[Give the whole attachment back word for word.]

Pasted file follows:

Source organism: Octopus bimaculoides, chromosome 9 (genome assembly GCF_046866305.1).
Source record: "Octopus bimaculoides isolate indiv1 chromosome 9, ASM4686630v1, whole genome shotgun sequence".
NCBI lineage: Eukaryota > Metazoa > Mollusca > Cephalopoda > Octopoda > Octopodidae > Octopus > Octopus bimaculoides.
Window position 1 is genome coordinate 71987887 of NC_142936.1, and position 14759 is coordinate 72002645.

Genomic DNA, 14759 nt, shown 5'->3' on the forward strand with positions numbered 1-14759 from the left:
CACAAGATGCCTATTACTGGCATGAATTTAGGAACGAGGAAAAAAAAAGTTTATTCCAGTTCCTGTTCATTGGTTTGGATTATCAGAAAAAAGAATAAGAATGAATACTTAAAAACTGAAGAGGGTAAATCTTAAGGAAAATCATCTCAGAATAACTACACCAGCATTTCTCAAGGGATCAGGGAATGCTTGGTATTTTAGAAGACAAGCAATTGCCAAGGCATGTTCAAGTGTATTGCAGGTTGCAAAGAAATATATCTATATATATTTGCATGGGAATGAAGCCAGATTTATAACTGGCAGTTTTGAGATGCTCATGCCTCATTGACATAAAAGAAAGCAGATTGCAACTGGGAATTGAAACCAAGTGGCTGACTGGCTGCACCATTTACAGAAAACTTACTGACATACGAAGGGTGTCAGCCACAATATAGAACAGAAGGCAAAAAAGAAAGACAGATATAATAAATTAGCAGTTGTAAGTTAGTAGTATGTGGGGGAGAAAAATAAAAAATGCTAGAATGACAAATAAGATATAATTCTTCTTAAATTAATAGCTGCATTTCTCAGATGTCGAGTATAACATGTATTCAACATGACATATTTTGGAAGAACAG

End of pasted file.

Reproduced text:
Source organism: Octopus bimaculoides, chromosome 9 (genome assembly GCF_046866305.1).
Source record: "Octopus bimaculoides isolate indiv1 chromosome 9, ASM4686630v1, whole genome shotgun sequence".
NCBI lineage: Eukaryota > Metazoa > Mollusca > Cephalopoda > Octopoda > Octopodidae > Octopus > Octopus bimaculoides.
Window position 1 is genome coordinate 71987887 of NC_142936.1, and position 14759 is coordinate 72002645.

Genomic DNA, 14759 nt, shown 5'->3' on the forward strand with positions numbered 1-14759 from the left:
CACAAGATGCCTATTACTGGCATGAATTTAGGAACGAGGAAAAAAAAAGTTTATTCCAGTTCCTGTTCATTGGTTTGGATTATCAGAAAAAAGAATAAGAATGAATACTTAAAAACTGAAGAGGGTAAATCTTAAGGAAAATCATCTCAGAATAACTACACCAGCATTTCTCAAGGGATCAGGGAATGCTTGGTATTTTAGAAGACAAGCAATTGCCAAGGCATGTTCAAGTGTATTGCAGGTTGCAAAGAAATATATCTATATATATTTGCATGGGAATGAAGCCAGATTTATAACTGGCAGTTTTGAGATGCTCATGCCTCATTGACATAAAAGAAAGCAGATTGCAACTGGGAATTGAAACCAAGTGGCTGACTGGCTGCACCATTTACAGAAAACTTACTGACATACGAAGGGTGTCAGCCACAATATAGAACAGAAGGCAAAAAAGAAAGACAGATATAATAAATTAGCAGTTGTAAGTTAGTAGTATGTGGGGGAGAAAAATAAAAAATGCTAGAATGACAAATAAGATATAATTCTTCTTAAATTAATAGCTGCATTTCTCAGATGTCGAGTATAACATGTATTCAACATGACATATTTTGGAAGAACAG